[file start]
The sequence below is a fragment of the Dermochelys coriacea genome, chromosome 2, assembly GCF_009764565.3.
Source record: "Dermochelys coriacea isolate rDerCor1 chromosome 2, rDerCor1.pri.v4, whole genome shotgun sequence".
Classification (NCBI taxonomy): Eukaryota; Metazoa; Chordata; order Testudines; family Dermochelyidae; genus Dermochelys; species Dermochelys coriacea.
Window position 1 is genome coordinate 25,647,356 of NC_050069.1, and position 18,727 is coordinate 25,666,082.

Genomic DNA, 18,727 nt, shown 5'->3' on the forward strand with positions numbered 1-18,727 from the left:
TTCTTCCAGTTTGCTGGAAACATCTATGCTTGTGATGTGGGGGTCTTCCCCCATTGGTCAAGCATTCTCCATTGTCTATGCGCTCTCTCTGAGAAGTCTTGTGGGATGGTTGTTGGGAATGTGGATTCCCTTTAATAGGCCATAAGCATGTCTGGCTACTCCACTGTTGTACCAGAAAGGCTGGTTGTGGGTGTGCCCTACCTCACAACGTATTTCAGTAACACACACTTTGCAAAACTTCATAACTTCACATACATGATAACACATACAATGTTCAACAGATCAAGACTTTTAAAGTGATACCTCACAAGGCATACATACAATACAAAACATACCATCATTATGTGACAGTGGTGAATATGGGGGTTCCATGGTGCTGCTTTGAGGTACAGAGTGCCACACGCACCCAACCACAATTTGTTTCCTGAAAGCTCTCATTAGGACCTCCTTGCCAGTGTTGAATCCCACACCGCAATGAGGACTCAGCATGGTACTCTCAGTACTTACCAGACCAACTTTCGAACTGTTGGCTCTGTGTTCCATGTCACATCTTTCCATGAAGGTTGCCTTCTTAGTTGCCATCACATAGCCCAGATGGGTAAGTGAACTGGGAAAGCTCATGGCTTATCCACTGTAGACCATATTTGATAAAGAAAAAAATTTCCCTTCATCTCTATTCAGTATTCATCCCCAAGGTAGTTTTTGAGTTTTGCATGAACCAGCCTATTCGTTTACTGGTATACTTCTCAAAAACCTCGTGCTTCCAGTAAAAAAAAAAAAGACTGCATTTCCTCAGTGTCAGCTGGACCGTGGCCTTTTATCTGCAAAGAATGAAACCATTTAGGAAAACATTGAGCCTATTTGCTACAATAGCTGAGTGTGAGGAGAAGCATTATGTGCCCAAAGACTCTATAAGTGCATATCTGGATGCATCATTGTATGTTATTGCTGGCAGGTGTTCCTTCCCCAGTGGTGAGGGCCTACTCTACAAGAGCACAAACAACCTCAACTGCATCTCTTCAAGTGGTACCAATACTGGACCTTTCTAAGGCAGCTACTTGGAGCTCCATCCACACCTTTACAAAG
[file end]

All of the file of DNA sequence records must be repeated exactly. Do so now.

The sequence below is a fragment of the Dermochelys coriacea genome, chromosome 2, assembly GCF_009764565.3.
Source record: "Dermochelys coriacea isolate rDerCor1 chromosome 2, rDerCor1.pri.v4, whole genome shotgun sequence".
Classification (NCBI taxonomy): Eukaryota; Metazoa; Chordata; order Testudines; family Dermochelyidae; genus Dermochelys; species Dermochelys coriacea.
Window position 1 is genome coordinate 25,647,356 of NC_050069.1, and position 18,727 is coordinate 25,666,082.

Genomic DNA, 18,727 nt, shown 5'->3' on the forward strand with positions numbered 1-18,727 from the left:
TTCTTCCAGTTTGCTGGAAACATCTATGCTTGTGATGTGGGGGTCTTCCCCCATTGGTCAAGCATTCTCCATTGTCTATGCGCTCTCTCTGAGAAGTCTTGTGGGATGGTTGTTGGGAATGTGGATTCCCTTTAATAGGCCATAAGCATGTCTGGCTACTCCACTGTTGTACCAGAAAGGCTGGTTGTGGGTGTGCCCTACCTCACAACGTATTTCAGTAACACACACTTTGCAAAACTTCATAACTTCACATACATGATAACACATACAATGTTCAACAGATCAAGACTTTTAAAGTGATACCTCACAAGGCATACATACAATACAAAACATACCATCATTATGTGACAGTGGTGAATATGGGGGTTCCATGGTGCTGCTTTGAGGTACAGAGTGCCACACGCACCCAACCACAATTTGTTTCCTGAAAGCTCTCATTAGGACCTCCTTGCCAGTGTTGAATCCCACACCGCAATGAGGACTCAGCATGGTACTCTCAGTACTTACCAGACCAACTTTCGAACTGTTGGCTCTGTGTTCCATGTCACATCTTTCCATGAAGGTTGCCTTCTTAGTTGCCATCACATAGCCCAGATGGGTAAGTGAACTGGGAAAGCTCATGGCTTATCCACTGTAGACCATATTTGATAAAGAAAAAAATTTCCCTTCATCTCTATTCAGTATTCATCCCCAAGGTAGTTTTTGAGTTTTGCATGAACCAGCCTATTCGTTTACTGGTATACTTCTCAAAAACCTCGTGCTTCCAGTAAAAAAAAAAAAGACTGCATTTCCTCAGTGTCAGCTGGACCGTGGCCTTTTATCTGCAAAGAATGAAACCATTTAGGAAAACATTGAGCCTATTTGCTACAATAGCTGAGTGTGAGGAGAAGCATTATGTGCCCAAAGACTCTATAAGTGCATATCTGGATGCATCATTGTATGTTATTGCTGGCAGGTGTTCCTTCCCCAGTGGTGAGGGCCTACTCTACAAGAGCACAAACAACCTCAACTGCATCTCTTCAAGTGGTACCAATACTGGACCTTTCTAAGGCAGCTACTTGGAGCTCCATCCACACCTTTACAAAG